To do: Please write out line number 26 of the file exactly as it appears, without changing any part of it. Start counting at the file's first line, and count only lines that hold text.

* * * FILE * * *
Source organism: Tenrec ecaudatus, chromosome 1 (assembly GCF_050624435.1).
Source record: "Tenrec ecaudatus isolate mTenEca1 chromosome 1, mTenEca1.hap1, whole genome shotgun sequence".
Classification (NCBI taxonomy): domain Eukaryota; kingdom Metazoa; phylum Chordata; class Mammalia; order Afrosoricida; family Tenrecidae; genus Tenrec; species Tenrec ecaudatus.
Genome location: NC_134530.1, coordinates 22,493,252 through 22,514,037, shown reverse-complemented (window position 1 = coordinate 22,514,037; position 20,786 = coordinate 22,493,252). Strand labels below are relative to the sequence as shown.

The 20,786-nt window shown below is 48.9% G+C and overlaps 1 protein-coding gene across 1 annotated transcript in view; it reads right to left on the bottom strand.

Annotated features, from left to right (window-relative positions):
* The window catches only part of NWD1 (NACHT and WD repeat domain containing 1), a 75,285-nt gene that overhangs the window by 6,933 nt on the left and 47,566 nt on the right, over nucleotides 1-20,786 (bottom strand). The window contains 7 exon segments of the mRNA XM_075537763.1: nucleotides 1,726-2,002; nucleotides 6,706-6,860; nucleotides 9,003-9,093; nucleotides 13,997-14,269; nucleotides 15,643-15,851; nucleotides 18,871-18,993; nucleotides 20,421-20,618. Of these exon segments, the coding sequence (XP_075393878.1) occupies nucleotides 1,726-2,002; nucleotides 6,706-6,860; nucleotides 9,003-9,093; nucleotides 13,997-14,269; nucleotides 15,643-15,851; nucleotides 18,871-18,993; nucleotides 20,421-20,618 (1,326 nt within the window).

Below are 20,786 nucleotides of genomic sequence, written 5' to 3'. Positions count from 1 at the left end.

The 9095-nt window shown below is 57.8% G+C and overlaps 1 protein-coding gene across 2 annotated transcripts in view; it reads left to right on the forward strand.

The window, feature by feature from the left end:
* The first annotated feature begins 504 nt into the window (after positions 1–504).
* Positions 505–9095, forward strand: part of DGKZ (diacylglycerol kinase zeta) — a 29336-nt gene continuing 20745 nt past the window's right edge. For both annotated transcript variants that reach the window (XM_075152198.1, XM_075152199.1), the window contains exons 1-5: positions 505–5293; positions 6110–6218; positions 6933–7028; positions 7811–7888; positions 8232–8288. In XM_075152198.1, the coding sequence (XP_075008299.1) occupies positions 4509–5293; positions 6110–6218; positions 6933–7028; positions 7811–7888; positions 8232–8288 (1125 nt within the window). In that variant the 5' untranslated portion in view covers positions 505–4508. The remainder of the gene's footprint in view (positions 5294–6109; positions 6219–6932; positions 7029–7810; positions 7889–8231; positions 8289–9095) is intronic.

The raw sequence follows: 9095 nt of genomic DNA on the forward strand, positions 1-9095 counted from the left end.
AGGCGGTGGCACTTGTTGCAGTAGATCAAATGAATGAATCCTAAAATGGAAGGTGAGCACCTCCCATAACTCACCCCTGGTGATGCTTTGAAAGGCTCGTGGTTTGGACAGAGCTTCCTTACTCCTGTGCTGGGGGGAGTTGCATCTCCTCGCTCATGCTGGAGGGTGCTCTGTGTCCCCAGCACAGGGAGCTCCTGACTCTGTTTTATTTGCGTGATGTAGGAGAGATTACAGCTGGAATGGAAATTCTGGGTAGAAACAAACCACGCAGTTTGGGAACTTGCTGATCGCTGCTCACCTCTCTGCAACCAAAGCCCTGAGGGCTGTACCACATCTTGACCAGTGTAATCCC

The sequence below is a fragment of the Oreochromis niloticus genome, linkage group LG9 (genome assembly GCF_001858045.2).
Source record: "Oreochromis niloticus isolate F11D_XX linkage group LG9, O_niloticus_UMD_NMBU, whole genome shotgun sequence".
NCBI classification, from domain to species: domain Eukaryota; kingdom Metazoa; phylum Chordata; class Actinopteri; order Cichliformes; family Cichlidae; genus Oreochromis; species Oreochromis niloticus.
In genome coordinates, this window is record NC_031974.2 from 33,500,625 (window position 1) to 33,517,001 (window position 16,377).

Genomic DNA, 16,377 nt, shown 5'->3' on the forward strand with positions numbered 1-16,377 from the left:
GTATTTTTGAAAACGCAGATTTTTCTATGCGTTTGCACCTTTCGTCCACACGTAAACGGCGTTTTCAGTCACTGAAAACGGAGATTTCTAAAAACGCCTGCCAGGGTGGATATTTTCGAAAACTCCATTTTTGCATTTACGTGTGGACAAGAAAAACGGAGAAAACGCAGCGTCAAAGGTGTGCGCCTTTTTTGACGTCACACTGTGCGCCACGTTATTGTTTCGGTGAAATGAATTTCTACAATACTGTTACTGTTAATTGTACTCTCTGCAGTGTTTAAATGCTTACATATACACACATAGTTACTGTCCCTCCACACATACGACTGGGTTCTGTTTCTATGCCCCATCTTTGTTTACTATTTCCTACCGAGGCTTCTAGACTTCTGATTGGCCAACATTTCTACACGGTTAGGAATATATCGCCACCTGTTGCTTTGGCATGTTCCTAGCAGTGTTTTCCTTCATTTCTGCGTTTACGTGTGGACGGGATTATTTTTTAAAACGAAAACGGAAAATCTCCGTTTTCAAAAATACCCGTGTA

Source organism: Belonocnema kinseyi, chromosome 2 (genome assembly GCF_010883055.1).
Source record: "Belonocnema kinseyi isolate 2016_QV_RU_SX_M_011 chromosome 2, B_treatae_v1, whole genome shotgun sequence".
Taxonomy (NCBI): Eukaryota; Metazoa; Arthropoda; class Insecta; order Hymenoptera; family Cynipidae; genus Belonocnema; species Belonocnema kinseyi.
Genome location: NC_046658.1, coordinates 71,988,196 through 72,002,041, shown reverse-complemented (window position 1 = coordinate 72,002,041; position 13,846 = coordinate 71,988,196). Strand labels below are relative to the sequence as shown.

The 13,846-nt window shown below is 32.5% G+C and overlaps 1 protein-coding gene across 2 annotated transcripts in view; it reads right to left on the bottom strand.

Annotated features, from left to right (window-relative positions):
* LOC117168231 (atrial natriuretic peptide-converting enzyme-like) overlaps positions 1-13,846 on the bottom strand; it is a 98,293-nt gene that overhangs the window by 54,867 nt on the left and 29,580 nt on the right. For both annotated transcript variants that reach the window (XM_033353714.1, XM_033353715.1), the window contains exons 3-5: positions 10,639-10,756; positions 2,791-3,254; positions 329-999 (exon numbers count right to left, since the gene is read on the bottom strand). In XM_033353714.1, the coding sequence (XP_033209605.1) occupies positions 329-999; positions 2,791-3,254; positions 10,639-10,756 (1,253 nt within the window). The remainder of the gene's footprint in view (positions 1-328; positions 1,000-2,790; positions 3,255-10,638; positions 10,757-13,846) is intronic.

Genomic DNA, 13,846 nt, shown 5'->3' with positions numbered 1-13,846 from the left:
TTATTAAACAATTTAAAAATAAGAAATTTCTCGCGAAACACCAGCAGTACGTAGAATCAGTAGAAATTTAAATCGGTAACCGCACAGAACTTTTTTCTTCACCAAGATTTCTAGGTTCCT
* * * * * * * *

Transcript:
Annotated features, from left to right (window-relative positions):